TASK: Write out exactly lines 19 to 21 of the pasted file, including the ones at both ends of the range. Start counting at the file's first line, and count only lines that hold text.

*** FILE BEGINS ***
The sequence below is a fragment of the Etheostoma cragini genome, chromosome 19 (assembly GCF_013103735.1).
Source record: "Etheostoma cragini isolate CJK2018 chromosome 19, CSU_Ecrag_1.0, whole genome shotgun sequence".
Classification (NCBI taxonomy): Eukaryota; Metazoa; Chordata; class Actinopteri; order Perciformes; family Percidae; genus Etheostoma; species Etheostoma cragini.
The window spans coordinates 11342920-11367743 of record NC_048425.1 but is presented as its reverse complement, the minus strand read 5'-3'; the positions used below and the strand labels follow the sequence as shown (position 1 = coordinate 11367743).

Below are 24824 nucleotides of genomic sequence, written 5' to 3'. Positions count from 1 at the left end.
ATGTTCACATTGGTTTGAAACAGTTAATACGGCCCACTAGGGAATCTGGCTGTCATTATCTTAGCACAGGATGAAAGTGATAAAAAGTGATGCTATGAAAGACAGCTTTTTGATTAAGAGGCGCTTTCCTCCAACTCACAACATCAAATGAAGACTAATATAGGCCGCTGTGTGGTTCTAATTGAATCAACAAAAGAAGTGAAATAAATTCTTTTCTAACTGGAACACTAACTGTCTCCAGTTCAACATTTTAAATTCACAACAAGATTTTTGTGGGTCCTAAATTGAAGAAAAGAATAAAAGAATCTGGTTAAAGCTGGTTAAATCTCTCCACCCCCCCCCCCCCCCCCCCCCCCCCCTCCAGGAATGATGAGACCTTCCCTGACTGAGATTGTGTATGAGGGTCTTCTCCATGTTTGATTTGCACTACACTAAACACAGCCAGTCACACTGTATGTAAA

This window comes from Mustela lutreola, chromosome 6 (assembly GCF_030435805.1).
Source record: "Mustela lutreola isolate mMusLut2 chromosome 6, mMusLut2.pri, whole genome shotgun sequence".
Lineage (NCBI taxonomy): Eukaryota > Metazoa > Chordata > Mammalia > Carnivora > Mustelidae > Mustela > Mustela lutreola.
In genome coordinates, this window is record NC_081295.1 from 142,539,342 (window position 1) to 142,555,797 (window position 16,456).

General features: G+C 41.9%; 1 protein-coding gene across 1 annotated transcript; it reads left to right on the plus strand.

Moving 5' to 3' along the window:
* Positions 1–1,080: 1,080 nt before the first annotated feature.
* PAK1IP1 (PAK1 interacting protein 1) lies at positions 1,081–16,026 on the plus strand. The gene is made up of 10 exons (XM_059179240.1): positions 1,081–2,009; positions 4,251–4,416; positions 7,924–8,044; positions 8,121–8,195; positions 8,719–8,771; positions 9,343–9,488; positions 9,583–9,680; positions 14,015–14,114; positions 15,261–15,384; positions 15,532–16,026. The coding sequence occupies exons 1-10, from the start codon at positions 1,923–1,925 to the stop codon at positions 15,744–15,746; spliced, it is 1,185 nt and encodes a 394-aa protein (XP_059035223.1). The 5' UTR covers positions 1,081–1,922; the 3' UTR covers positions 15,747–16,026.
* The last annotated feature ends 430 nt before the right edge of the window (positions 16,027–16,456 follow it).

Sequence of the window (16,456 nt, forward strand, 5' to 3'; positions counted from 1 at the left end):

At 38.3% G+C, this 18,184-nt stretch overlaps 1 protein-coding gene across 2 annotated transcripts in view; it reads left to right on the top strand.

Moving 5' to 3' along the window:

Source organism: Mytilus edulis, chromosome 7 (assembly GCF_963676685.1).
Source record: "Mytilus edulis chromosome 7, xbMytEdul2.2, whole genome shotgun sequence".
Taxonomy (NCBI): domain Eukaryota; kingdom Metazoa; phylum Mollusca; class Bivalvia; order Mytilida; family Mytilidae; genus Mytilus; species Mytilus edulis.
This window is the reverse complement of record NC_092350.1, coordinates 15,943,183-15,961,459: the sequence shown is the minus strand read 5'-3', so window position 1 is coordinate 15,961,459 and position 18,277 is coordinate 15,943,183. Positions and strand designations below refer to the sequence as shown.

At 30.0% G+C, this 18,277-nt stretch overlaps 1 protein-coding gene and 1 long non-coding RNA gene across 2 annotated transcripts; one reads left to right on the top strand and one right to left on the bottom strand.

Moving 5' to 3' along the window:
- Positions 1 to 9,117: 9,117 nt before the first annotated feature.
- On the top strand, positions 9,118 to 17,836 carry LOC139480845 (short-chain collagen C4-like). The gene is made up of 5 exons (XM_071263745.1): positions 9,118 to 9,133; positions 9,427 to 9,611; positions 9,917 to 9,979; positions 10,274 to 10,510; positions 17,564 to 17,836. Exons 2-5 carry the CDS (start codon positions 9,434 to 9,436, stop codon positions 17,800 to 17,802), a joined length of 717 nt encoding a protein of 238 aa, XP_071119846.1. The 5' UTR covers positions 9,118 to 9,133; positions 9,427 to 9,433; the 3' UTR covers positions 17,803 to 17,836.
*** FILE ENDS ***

Source organism: Mytilus edulis, chromosome 7 (assembly GCF_963676685.1).
Source record: "Mytilus edulis chromosome 7, xbMytEdul2.2, whole genome shotgun sequence".
Taxonomy (NCBI): domain Eukaryota; kingdom Metazoa; phylum Mollusca; class Bivalvia; order Mytilida; family Mytilidae; genus Mytilus; species Mytilus edulis.